Thursday, April 02, 2009

Genesis 25:11-18 -- Ishmael's Family

Genesis 25:11-18: And it came about after the death of Abraham, that God blessed his son Isaac; and Isaac lived by Beer-lahai-roi. Now these are {the records of} the generations of Ishmael, Abraham's son, whom Hagar the Egyptian, Sarah's maid, bore to Abraham; and these are the names of the sons of Ishmael, by their names, in the order of their birth: Nebaioth, the firstborn of Ishmael, and Kedar and Adbeel and Mibsam and Mishma and Dumah and Massa, Hadad and Tema, Jetur, Naphish and Kedemah. These are the sons of Ishmael and these are their names, by their villages, and by their camps; twelve princes according to their tribes. These are the years of the life of Ishmael, one hundred and thirty-seven years; and he breathed his last and died, and was gathered to his people. They settled from Havilah to Shur which is east of Egypt as one goes toward Assyria; he settled in defiance of all his relatives.

Volume I ended at Genesis 25:10 with the death of Abraham. As we begin Volume II we are informed that after Abraham’s death, God blessed his son Isaac or perhaps continued to bless Isaac. What a delight that must be for a parent? And what does that look like in today’s world?

To begin with, the God we believe in cares for our family. His relationship may be strongest with us, but He, partly, but not exclusively, because of that relationship, He also cares for those that we cherish and love. And that care goes on after we’re gone from this earth. That is a benefit for the Christian. Genesis 25:11 is the first clear evidence of that in scripture.

So what does that look like for us today? For starters, it is not about fame and riches. It is not about prestigious positions in big companies, or fancy houses, or multiple luxury cars. It is not about having money to travel the world in Executive Class. No, for in fact as I pen these words, I think of one of my beloved children. At this very point in time, he is once again between jobs, separated from his wife of two years, and living in a very small basement apartment. Yet he is walking with the Lord, volunteering at his church, enjoying friends, is in good health and excellent spirits. He is pursuing journalism classes and with his wife, working on their relationship to see if they can get back together. His finances are limited to whatever small writing assignments he can get and he’s doing a great job of writing when he does get work. I believe God is very much interested in him. Perhaps to teach him more lessons that he has not yet learned. For me, that is blessing enough and I thank God for it.

The text records that Ishmael, Abraham’s eldest son through Hagar, the Egyptian handmaid of his wife, Sarai, had twelve sons. Each one set up their own village or town that was likely protected as one or more campsites of many tents. This was typical of Nomadic tribes at the time and each of Ishmael’s sons was the chief or prince of their village people or tribe.

With the knowledge of the fact that Ishmael died after living 137 years, we can now return to our chronological table that we started in Volume I of the series. As shown by the first three, the birth of Ishmael, and the last three entries we made in Volume I reproduced below, we are keeping track of the number of years since Adam was created (that year being designated as ‘year 0’). To these we now add Ishmael’s death according to Scripture.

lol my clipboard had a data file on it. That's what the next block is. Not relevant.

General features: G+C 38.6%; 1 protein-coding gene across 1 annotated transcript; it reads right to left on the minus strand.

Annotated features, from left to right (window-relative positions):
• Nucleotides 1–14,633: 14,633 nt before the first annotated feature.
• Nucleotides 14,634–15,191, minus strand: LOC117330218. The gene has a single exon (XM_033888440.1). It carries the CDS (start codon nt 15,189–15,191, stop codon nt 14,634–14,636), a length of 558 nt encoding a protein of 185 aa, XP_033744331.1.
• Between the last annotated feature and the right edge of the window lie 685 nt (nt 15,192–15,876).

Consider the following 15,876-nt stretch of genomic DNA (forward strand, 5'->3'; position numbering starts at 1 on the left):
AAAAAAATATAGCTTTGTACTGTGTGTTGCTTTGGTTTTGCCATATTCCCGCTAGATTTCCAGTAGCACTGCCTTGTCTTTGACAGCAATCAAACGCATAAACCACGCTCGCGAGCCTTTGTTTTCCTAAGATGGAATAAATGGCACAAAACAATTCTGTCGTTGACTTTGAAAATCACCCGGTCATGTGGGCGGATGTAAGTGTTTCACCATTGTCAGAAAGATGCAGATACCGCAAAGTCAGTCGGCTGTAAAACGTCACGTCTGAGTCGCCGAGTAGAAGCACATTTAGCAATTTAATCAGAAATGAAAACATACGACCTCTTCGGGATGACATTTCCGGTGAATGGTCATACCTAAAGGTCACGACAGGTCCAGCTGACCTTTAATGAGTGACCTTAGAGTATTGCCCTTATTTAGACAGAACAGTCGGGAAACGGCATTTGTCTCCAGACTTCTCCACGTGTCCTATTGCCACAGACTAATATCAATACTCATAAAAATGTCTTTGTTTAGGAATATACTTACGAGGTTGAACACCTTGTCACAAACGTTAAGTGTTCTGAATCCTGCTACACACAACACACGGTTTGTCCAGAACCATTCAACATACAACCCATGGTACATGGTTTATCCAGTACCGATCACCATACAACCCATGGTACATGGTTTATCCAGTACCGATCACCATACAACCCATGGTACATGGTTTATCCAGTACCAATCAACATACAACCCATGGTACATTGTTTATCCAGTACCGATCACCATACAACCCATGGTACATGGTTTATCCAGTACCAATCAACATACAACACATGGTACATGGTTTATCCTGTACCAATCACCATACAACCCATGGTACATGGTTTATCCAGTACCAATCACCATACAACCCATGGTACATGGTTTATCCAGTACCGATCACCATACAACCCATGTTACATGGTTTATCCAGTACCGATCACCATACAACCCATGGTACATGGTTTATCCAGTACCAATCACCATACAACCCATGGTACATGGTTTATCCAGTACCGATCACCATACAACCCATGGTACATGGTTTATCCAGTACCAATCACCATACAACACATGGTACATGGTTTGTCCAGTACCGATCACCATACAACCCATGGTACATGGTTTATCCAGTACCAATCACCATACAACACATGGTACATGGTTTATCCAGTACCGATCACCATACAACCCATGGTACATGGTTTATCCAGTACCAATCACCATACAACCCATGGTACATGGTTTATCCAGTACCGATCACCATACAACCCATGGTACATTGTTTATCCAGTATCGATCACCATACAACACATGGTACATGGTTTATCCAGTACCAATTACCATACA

• 0 Adam created (Genesis 1:27)
• 130 Seth born to Adam (Genesis 5:3)
• 235 Enosh born to Seth (Seth was 135 years old) (Genesis 5:6)
• . . . .
• 3257 Abraham was 86 when Hagar bore Ishmael to him (Gen. 16:16)
• . . . .
• 3271 Abraham was 100 when Sarah bore Isaac to him (Gen. 21:5)
• 3308 Isaac was 37 years old when Sarah died (3271 plus 37)
• 3346 Abraham died at age 175 (Genesis 25:7,8)

Now we can add the following:

• 3394 The death of Ishmael (based on his birth in 3257 and now Genesis 25:17)

Scripture tells us that the sons of Ishmael settled from Havilah to Shur. Havilah is first mentioned in Genesis 2:11 when the text identifies the various lands that the rivers flowing out of Eden went through. Havilah was on the river Pison. In Genesis 10, Havilah is the name of a great-grandson (vs. 7) and a great-great-great-great-great-grandson (vs. 29) of Noah. (I continue to be amazed at the details that God had arranged to be passed on to the author of Genesis so many years later.) Havilah as a place was part of the old Persia, the new Iran, and likely closer to India or at least that part that today is Pakistan.

But more interesting than the exact location is the fact that the Bible specifies that Ishmael and his families settled there in “defiance of all his relatives”. The King James Version uses the words “in the presence” of his brethren (or relatives). Several other versions however seem to indicate the Hebrew word used implied more than that as hinted at in the New American Standard Bible we are using. The consensus is that he settled facing, or opposite, or away from his brothers or relatives. This may well be in keeping with the prophecy that angel gave to Hagar when she was pregnant with him. In Genesis 16:12 we read, “And he will be a wild donkey of a man, His hand will be against everyone, And everyone’s hand will be against him; And he will live to the east of all his brothers.” Certainly these verses here are evidence that he flourished and stood out among his brothers, holding his own. Still, there is no record here that he was weary of the world when he died or willing to leave it as Abraham, his father, was.

On the other hand, Ishamael did live 137 years which demonstrates how God listened to Abraham’s prayer for him in Genesis 17:18 when he pleaded, “Oh that Ishmael might live before Thee!”

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